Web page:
WHILE THE MOVES show an important narrowing of the gap between the two sides, the letters between management and the Guild reflected the bitterness that underlies the negotiations, which are more than a year old and which remain far from resolved.

In its letter, the company referred the union to Webster's New Twentieth Century Dictionary to explain what the words meant. And it spurned a request by the Guild to provide examples of what the company had in mind.
"We are not prepared to present further 'examples' as you requested, since we believe your request is in fact argumentative and would ask us to address hypotheticals,'' McDonough said.

And in his notice to the company of agreement on the language, Schick pointed out how long the union has been kept waiting on such a simple, but crucial, matter.

"Please note that the Guild first asked the company to define this term on Nov. 12, 1999," Schick said. "Had this explanation been provided then, months of dispute on this issue could have been avoided."
Schick ended with a note that the union is prepared to meet to discuss the issue.

THIS AGREEMENT does not resolve the overall disagreement between the Guild and the company over what specific medical plans should be in a new contract.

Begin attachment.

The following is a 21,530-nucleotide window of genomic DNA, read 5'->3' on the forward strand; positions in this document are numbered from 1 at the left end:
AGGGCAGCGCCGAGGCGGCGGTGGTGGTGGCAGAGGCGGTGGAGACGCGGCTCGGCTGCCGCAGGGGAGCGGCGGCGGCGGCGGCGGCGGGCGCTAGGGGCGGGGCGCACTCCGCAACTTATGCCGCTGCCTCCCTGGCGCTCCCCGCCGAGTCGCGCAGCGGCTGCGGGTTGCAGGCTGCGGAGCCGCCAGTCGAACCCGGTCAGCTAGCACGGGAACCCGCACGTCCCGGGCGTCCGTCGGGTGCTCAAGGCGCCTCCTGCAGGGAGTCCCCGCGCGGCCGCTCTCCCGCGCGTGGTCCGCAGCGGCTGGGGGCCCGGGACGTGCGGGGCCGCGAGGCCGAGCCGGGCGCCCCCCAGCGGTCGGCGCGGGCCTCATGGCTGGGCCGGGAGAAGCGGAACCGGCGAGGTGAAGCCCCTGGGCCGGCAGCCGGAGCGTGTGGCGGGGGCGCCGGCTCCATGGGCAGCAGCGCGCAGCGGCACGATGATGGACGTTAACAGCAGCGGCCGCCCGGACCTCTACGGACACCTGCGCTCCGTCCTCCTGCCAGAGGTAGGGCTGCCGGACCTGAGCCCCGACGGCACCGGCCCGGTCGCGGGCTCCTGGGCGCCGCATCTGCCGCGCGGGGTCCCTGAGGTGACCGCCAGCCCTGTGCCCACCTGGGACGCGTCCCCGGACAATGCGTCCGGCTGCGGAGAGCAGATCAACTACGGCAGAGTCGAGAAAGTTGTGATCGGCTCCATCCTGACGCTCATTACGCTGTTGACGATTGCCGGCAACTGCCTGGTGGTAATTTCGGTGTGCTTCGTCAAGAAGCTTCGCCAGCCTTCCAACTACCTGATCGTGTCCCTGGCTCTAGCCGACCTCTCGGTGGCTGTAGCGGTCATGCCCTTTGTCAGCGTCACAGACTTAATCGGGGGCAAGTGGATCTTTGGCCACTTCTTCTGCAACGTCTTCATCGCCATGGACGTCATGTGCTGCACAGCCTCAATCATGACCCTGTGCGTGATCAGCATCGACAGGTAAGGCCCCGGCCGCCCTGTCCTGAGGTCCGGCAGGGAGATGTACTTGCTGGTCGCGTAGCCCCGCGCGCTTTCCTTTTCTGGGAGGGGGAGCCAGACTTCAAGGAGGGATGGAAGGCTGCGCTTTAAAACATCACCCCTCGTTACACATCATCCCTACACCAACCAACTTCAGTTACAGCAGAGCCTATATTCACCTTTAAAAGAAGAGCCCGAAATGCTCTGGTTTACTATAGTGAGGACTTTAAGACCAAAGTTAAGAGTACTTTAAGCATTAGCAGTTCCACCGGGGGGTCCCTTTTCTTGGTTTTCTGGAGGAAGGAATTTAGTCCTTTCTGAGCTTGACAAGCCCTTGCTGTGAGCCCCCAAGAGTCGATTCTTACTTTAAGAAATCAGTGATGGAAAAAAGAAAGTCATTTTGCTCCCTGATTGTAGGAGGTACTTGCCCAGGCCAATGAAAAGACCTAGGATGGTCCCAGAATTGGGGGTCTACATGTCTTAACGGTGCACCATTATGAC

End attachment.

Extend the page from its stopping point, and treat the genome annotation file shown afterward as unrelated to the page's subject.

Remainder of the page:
The company has proposed three medical plans, plus a new dental program, all of which are different from those in the expired contract. The Guild's contract proposal would add those plans, but also proposes a family of Blue Cross and Blue Shield plans, and it would continue the option of using the dental plan in the old contract.

Further, yesterday's agreement does not undo the wrongs committed by the company when it imposed new medical plans on the Guild at the beginning of 2000, a one-sided step the company took when negotiations had not been completed on that important issue.

In fact, the imposition of those medical plans - which are costing Guild workers more in premium co-payments, require higher user fees for doctors' visits and drugs and are less flexible than the older plans - is the subject of one of 30 unfair labor practices complaints against the company brought by the regional office of the National Labor Relations Board.

IT IS UNCLEAR whether agreement on the key language issue paves the way for more progress.

During the last negotiating session on Feb. 14 - the 18th session since negotiations began in October 1999 - the Guild made changes to five relatively minor sessions of its proposal, shifts meant to draw similar changes from the company.

"An avalanche begins with a snowflake,'' the Guild had said.
The company later sent the letter defining the medical plan language, but followed that with a harsher letter early in March, in which it refused to agree to schedule new negotiating dates because it said that the Guild wouldn't agree to various company demands.

The Guild replied that it remains willing to meet, and noted that it had made various and substantial changes in its negotiating position, while the company has refused to negotiate in good faith.